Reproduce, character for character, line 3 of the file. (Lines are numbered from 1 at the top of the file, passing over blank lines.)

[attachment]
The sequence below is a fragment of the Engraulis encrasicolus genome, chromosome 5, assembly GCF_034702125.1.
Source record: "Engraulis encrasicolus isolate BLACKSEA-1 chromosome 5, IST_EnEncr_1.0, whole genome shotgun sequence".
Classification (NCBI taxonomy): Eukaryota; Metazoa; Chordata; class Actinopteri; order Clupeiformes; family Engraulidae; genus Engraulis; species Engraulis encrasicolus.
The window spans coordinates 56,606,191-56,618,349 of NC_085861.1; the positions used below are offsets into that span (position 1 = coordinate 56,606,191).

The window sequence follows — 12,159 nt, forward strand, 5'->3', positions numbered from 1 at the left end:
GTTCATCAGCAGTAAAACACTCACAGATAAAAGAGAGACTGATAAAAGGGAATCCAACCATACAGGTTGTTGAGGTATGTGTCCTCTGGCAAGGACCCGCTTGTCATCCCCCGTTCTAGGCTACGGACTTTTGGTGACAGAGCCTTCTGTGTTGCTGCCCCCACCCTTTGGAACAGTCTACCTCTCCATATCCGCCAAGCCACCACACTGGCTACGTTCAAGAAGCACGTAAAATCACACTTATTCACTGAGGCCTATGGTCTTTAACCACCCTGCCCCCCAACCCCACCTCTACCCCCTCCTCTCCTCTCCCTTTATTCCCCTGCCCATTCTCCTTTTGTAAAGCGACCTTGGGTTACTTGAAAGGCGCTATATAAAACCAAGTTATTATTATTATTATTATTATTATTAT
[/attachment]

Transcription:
Classification (NCBI taxonomy): Eukaryota; Metazoa; Chordata; class Actinopteri; order Clupeiformes; family Engraulidae; genus Engraulis; species Engraulis encrasicolus.